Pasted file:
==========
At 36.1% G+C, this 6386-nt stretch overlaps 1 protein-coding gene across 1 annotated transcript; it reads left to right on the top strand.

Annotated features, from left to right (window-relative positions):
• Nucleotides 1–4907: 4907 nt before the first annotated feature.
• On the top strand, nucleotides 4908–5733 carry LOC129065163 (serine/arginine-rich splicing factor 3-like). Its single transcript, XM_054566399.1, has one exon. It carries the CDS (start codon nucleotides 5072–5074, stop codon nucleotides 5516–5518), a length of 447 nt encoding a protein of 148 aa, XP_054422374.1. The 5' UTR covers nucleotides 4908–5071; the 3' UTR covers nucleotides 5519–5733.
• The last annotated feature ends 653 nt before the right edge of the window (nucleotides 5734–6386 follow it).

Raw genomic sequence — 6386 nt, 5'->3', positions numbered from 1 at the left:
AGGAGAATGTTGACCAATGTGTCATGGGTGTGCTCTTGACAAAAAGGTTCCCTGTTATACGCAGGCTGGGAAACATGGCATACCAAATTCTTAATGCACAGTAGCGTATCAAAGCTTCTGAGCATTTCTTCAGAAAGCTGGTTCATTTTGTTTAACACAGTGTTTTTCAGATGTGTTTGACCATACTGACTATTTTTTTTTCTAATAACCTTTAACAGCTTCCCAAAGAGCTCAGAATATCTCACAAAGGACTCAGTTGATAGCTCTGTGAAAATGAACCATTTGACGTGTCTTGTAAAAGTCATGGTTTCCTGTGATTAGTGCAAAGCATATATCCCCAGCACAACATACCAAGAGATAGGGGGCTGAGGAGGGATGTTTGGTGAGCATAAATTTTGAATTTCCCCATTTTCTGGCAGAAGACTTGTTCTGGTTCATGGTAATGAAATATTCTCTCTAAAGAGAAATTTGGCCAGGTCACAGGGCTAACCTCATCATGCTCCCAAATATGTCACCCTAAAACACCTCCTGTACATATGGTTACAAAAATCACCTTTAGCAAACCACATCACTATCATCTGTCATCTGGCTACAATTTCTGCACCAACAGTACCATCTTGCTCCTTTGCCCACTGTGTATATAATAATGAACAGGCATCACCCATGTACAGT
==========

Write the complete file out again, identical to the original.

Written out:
At 36.1% G+C, this 6386-nt stretch overlaps 1 protein-coding gene across 1 annotated transcript; it reads left to right on the top strand.

Annotated features, from left to right (window-relative positions):
• Nucleotides 1–4907: 4907 nt before the first annotated feature.
• On the top strand, nucleotides 4908–5733 carry LOC129065163 (serine/arginine-rich splicing factor 3-like). Its single transcript, XM_054566399.1, has one exon. It carries the CDS (start codon nucleotides 5072–5074, stop codon nucleotides 5516–5518), a length of 447 nt encoding a protein of 148 aa, XP_054422374.1. The 5' UTR covers nucleotides 4908–5071; the 3' UTR covers nucleotides 5519–5733.
• The last annotated feature ends 653 nt before the right edge of the window (nucleotides 5734–6386 follow it).

Raw genomic sequence — 6386 nt, 5'->3', positions numbered from 1 at the left:
AGGAGAATGTTGACCAATGTGTCATGGGTGTGCTCTTGACAAAAAGGTTCCCTGTTATACGCAGGCTGGGAAACATGGCATACCAAATTCTTAATGCACAGTAGCGTATCAAAGCTTCTGAGCATTTCTTCAGAAAGCTGGTTCATTTTGTTTAACACAGTGTTTTTCAGATGTGTTTGACCATACTGACTATTTTTTTTTCTAATAACCTTTAACAGCTTCCCAAAGAGCTCAGAATATCTCACAAAGGACTCAGTTGATAGCTCTGTGAAAATGAACCATTTGACGTGTCTTGTAAAAGTCATGGTTTCCTGTGATTAGTGCAAAGCATATATCCCCAGCACAACATACCAAGAGATAGGGGGCTGAGGAGGGATGTTTGGTGAGCATAAATTTTGAATTTCCCCATTTTCTGGCAGAAGACTTGTTCTGGTTCATGGTAATGAAATATTCTCTCTAAAGAGAAATTTGGCCAGGTCACAGGGCTAACCTCATCATGCTCCCAAATATGTCACCCTAAAACACCTCCTGTACATATGGTTACAAAAATCACCTTTAGCAAACCACATCACTATCATCTGTCATCTGGCTACAATTTCTGCACCAACAGTACCATCTTGCTCCTTTGCCCACTGTGTATATAATAATGAACAGGCATCACCCATGTACAGT